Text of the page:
For the children of many middle- and upper-class families, university is a given, an inevitable rite of passage. For others, like Susan Njeri, the path to university is less direct, sometimes complicated by finances, family, and other circumstances. Susan is nothing short of being a trailblazer. She is the first girl to receive a university education in her family and wants to become an industrial-psychologist. A student at Pwani University, Susan is pursuing her calling with an iron will.
Susan Njeri was born in the outskirts of Eldoret town, Uasin Gishu County, in 2002. She is the last born in a family of three girls. Her father works as a photographer in the local community, while her mother is a small-scale subsistence farmer. Her family values education and despite struggling with school fees, they ensured she attended a good primary school and always encouraged her to study hard. They saw education as a way out of poverty and a means of girl empowerment.
Susan is a trailblazer in her family. She is the first to attend university in her family. Her two sisters ventured into entrepreneurship immediately after completing secondary school education. One of her sisters runs a data enhancement company, while the other sister operates a printing and event management business.
Susan attended a Bridge academy and sat for the KCPE exams in 2015, scoring 362 marks. According to Susan, studying at Bridge contributed greatly to who she is today. Her teachers were supportive and encouraged her to explore her talents and strengths. Medium-sized classes allowed teachers to give personalized instructions, and the use of technology accelerated the learning outcomes.
She says that the school was very understanding and supportive of pupils who struggled to pay school fees on time. This ensured that pupils spent maximum time in the classroom and not away from school.
“Bridge has helped a lot of children whose parents and guardians struggle with school fees. They are patient and understanding and always try to understand and accommodate all the children. I advise anyone who wants to join Bridge and has doubts to take the first step and enrol.” She remarks.
In 2016, Susan joined Uasin Gishu secondary school. She took up various leadership positions in student bodies like the music club, red cross association as well as serving as the dining hall captain. It is while serving other students that Susan came face to face with the enormous challenges that students were going through; challenges that needed someone to lend an ear and help provide a way out. Susan realized that many students were broken internally and were carrying scars from broken families, financial challenges, and peer pressure among others. She readily listened to them and helped as much as she could.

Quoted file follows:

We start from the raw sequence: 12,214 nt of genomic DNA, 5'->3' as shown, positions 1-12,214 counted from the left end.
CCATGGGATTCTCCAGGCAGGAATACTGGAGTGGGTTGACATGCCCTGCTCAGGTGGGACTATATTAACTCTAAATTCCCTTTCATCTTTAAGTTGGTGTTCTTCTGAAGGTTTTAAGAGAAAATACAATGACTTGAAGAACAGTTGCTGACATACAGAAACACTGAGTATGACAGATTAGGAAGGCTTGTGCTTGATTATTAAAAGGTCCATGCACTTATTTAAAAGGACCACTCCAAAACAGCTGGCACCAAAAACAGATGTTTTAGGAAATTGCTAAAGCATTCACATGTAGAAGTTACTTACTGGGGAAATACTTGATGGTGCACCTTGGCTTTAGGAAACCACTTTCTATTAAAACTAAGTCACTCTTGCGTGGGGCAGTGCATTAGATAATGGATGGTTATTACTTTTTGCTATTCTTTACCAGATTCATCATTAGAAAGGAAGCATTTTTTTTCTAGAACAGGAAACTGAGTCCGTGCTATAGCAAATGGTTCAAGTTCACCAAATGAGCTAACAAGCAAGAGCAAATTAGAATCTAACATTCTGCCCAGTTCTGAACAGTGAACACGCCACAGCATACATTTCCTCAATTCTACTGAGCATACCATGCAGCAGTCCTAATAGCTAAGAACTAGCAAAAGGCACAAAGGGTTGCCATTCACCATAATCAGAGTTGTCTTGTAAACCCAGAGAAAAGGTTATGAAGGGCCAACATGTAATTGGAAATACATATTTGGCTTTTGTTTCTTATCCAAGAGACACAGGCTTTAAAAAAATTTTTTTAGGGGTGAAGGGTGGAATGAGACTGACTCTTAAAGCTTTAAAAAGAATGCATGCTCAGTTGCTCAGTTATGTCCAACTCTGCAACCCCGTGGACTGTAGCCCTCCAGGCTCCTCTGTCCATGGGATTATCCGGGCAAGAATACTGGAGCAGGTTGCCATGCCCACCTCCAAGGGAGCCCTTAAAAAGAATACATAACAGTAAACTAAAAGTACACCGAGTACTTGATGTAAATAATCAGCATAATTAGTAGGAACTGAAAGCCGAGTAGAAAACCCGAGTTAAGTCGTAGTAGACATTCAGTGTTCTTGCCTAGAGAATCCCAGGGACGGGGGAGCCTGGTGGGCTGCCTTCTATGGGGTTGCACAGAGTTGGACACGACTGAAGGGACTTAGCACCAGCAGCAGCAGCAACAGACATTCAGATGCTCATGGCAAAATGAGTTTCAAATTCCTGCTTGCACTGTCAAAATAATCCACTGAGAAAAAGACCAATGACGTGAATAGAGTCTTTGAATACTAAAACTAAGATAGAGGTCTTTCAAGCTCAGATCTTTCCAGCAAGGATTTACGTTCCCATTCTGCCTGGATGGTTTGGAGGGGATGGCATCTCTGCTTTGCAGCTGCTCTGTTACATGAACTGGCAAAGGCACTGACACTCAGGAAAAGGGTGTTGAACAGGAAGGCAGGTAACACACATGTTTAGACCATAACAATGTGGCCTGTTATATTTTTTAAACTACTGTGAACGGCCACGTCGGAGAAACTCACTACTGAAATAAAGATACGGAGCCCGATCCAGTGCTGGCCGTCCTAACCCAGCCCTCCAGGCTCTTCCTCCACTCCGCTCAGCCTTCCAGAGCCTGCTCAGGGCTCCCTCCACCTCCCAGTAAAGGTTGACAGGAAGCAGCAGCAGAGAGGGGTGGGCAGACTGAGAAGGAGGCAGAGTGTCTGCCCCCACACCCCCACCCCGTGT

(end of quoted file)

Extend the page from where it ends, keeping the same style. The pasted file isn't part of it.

After four years in secondary school, Susan sat for the KCSE exams in 2019. She scored a mean grade of C plus, meeting the required pass mark for admission to university in Kenya.
What course was she going to take at the university? This is a question that bogs down many secondary school leavers who are transitioning to university. For Susan, she had already made up her mind while in secondary school. After helping her fellow students cope with their life issues, Susan knew that she wanted to pursue a career in psychology.
In 2020, Susan Njeri arrived at Pwani University as a fresher in the faculty of arts. Her gateway to success had just opened wider and she was excited.
“No one from my family had graduated from university, so when I got to campus as a freshman, I was a little overwhelmed,” says Susan.
For a long time, Susan has always wanted to understand the logic of life. She could have easily gone into the field of STEM to study mathematics, physics, biology or engineering. But she made her choice – her interest was in studying human behavior and mental processes.
“We live in a world filled with hurt and suffering, and a place that is not equal for all. I have loved helping people throughout my life. This is my motivation for studying psychology,” she says.
Susan believes that she can make people around her, as well as herself, healthier by providing some sense of clarity whenever life situations become foggy. Her dream is to someday become a successful industrial-psychologist to make the environment of common day people the most comfortable and enjoyable one.
Susan is living her dream today thanks to a good primary school that built a strong foundation for her. A good education is a foundation for a better future. It is important to build a strong learning foundation for children by ensuring that we have primary schools that are well equipped with trained teachers and great instructional design. Early foundational learning is critical for a child’s later learning. A strong early learning foundation is the ladder to ensure a future where they can adapt and thrive.
What is key is nurturing essential life skills. When children are given sufficient time and space to build strong foundations with respect to skill development, it opens the gateway to a successful future where they can make career decisions and continue to be critical, creative thinkers and doers.